Miami City Commission to vote on Little Haiti’s boundaries

Miami City Commission vote Little Haiti’s boundaries

Boundaries seek to preserve city’s history

The historic Little Haiti may soon be formerly defined, as the City of Miami commission gets set to vote on Thursday at the Planning and Zoning meeting, on a new resolution of the neighborhood’s boundaries. Sponsored by Commission Chairman Keon Hardamon, the resolution officially places Little Haiti roughly between 79th and 64th streets and NW 6th and NE 2nd Avenues.

Thursday’s resolution comes after years of argument over the idea of an official Little Haiti and where the boundaries should be drawn. The current boundary resolution has received support from local advocate groups, including Fanm Ayisyen nan Miyami (FANM). The organization has called on their supporters to rally around the new plan at the scheduled meeting. Defined boundaries for Little Haiti, argues executive director of Fanm Ayisyen nan Miyami, Marleine Bastien, would help reserve the cultural and society integrity of the neighborhood, which has been facing pressures of gentrification with new investors coming into the community, thanks to the neighborhood’s affordable property prizes and proximity to the booming Wynwood and Design District neighborhoods.

“We feel it’s a very important step forward,” says Bastien, though FAMN is still campaigning “for better map that includes 46th Street.” But, says Bastien, the new plan “is much better than nothing.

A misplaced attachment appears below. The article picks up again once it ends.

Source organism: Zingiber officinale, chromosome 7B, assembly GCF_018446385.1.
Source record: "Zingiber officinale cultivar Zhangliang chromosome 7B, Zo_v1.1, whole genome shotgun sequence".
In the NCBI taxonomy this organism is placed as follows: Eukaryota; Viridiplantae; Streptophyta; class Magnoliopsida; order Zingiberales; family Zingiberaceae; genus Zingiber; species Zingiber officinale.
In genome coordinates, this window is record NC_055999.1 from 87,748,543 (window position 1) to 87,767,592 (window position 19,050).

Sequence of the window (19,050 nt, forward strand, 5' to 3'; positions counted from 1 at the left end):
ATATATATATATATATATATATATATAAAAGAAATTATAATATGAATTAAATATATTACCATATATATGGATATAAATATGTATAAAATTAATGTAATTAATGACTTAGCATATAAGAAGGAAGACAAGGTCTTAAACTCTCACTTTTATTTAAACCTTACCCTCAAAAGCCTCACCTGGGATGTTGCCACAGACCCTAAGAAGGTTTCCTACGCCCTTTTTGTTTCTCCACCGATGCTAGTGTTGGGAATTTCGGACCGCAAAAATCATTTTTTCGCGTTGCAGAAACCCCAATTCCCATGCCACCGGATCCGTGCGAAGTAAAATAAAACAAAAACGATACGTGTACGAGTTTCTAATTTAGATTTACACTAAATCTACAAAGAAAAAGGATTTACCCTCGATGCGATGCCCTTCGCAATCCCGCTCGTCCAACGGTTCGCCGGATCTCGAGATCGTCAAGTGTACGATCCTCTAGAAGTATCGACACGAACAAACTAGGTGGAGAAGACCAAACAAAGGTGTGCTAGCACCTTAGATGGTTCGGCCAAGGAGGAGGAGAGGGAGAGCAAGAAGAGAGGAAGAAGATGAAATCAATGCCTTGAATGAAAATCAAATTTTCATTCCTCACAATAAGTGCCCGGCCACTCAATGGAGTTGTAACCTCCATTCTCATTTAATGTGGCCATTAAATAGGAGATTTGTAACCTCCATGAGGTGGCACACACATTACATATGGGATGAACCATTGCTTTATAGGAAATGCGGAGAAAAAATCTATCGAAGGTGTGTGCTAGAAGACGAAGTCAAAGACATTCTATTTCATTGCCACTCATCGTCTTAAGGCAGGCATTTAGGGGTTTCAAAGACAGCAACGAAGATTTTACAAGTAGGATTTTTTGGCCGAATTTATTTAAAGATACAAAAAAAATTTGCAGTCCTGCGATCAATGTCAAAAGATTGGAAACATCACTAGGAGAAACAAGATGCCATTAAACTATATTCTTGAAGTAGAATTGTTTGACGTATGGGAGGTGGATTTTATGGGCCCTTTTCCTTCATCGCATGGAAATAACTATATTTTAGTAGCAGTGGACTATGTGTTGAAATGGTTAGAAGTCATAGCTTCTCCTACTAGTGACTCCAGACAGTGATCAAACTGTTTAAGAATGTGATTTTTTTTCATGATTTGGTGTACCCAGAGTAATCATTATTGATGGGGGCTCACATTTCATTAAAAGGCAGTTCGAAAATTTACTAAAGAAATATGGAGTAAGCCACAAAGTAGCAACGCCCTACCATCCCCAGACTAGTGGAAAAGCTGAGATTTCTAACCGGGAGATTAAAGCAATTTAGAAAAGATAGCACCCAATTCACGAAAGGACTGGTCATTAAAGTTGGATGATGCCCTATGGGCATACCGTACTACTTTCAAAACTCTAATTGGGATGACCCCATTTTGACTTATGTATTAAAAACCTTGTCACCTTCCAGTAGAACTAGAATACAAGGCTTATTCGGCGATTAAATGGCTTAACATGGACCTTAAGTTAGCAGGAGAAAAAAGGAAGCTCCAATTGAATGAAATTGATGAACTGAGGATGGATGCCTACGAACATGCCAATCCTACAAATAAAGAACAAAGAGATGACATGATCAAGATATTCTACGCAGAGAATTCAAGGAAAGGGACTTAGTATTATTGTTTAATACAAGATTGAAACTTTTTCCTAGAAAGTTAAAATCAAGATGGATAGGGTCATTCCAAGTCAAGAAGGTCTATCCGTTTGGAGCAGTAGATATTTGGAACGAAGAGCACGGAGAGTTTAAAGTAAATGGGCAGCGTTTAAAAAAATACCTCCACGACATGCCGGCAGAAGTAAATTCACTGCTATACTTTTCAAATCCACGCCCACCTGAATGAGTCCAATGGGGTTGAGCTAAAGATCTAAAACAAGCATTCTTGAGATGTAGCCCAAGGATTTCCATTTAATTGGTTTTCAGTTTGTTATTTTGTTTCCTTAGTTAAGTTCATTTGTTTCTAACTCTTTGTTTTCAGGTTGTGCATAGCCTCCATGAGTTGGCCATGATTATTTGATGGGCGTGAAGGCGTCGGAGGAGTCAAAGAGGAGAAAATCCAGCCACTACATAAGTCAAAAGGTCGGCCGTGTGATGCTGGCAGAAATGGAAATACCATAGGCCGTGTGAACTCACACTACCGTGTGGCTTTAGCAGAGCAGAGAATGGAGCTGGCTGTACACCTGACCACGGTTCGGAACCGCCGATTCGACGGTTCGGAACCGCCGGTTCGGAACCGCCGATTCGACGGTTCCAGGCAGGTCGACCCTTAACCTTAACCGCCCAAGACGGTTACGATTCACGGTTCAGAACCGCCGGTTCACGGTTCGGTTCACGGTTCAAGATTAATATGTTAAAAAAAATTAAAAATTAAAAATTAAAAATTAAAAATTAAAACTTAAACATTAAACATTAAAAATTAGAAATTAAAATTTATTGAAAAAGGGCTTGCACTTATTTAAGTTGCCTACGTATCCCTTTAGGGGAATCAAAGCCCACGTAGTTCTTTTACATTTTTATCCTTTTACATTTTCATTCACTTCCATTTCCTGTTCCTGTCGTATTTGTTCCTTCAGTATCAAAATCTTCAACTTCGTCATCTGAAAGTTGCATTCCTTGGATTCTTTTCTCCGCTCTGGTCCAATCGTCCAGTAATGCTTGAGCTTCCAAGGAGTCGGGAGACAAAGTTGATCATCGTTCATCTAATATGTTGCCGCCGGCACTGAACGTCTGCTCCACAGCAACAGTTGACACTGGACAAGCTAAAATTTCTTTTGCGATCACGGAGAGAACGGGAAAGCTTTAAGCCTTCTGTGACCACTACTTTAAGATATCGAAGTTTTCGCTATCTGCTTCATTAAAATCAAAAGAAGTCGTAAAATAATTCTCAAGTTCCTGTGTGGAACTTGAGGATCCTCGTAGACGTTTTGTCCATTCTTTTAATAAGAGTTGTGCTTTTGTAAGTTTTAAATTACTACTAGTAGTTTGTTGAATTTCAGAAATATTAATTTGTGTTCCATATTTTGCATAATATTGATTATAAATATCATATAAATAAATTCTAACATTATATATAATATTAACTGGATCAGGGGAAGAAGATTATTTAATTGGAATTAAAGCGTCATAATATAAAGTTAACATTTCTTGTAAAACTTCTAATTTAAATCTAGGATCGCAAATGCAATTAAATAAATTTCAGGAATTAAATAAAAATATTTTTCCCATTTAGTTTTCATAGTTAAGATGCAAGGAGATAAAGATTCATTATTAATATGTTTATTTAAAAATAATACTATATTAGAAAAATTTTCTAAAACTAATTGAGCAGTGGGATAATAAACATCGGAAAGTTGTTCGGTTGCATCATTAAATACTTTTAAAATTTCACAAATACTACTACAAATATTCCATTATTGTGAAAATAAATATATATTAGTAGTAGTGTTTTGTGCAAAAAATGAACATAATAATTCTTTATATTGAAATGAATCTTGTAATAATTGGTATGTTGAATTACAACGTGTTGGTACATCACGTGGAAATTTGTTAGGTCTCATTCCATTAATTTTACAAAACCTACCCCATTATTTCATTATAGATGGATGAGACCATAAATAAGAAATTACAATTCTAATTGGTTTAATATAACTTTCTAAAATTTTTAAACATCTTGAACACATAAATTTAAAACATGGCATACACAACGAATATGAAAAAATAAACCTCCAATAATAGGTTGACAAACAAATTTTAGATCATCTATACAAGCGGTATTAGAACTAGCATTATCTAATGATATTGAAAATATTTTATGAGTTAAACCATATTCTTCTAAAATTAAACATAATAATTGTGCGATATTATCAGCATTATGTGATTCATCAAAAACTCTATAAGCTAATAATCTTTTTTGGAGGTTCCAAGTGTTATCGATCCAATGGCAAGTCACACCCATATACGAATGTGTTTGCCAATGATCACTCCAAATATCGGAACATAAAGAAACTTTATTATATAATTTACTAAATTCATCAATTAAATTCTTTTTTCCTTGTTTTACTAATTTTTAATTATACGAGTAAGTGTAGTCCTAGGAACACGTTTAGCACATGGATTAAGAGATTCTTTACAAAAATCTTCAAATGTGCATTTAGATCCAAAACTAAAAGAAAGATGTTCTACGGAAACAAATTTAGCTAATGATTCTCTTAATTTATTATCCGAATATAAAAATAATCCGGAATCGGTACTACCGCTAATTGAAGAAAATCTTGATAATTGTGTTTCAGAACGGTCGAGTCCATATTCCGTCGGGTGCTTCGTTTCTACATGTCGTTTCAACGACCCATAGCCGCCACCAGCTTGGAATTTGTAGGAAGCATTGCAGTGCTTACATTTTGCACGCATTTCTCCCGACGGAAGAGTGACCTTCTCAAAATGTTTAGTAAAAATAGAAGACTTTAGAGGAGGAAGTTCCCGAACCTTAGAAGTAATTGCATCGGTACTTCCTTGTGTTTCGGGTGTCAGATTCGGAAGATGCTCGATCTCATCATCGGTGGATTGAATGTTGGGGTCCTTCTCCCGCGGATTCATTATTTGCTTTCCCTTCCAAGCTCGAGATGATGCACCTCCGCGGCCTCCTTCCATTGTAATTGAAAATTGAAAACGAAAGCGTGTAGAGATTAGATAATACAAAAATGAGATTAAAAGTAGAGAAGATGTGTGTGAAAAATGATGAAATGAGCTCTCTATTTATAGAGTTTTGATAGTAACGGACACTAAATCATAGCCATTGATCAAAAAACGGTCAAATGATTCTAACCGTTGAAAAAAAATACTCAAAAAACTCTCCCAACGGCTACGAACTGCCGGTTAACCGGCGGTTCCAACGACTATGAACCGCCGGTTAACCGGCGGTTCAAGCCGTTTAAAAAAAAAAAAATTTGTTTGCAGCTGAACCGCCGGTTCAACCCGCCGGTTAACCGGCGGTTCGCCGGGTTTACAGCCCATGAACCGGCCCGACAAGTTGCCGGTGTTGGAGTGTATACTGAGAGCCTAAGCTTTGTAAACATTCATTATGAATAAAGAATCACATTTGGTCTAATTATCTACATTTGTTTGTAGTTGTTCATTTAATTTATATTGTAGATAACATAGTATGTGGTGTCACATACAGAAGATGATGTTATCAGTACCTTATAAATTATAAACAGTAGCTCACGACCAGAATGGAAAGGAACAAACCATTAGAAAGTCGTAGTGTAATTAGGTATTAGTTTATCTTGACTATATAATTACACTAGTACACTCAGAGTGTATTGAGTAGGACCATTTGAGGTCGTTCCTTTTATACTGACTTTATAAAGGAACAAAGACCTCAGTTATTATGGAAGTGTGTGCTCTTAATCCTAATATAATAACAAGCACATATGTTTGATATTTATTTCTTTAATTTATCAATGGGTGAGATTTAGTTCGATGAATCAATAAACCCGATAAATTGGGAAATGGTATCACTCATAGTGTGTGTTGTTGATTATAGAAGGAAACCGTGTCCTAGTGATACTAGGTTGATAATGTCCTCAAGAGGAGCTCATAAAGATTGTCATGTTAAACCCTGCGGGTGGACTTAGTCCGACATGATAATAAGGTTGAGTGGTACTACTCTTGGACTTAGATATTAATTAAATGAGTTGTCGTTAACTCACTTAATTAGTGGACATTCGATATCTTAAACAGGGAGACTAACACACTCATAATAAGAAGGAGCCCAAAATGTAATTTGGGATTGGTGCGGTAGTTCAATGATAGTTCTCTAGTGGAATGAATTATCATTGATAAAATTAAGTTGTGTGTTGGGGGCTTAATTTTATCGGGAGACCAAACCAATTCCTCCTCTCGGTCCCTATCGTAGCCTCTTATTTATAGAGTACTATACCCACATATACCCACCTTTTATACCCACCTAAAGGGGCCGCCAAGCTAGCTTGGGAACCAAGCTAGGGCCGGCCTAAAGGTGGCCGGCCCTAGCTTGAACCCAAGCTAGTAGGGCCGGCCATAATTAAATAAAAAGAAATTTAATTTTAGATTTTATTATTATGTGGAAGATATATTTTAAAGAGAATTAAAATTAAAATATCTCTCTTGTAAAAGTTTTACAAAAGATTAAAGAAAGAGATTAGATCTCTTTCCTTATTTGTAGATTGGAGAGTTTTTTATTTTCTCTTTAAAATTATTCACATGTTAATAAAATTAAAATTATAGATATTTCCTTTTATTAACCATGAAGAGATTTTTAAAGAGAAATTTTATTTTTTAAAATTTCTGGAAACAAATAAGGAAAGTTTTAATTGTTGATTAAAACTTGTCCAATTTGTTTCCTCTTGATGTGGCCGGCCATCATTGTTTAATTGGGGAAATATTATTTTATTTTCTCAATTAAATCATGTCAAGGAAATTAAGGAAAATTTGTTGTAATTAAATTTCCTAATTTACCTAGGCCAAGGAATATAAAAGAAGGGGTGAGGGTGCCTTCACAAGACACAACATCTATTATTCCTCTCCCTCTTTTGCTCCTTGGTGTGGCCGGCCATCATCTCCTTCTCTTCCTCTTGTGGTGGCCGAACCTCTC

“Unfortunately, there are a lot of negative forces right now, a lot of developers and investors who would be happy to buy property here and change the name. This would make that impossible.”

The move, argues Bastien, is also critical to preserving the city’s name and the contribution of the Haitian community to the development of the neighborhood, which has also been known as Little River and Lemon City in the past before the wave of immigration to the area from the Haitian Diaspora in the late 1970s and early 1980s.

“People come from all over the world to see Little Haiti,” says Bastien. “The name represents the history of the people who through sheer determination and will turned a depressed neighborhood into vibrant, culturally rich area.”

Previous efforts to define the area were launched in 2013 by previous City Commissioner for the area, Michelle Spence-Jones. Critics of such a proposal, however, say the name Little Haiti erases the history of past Bahamian and African-American residents.


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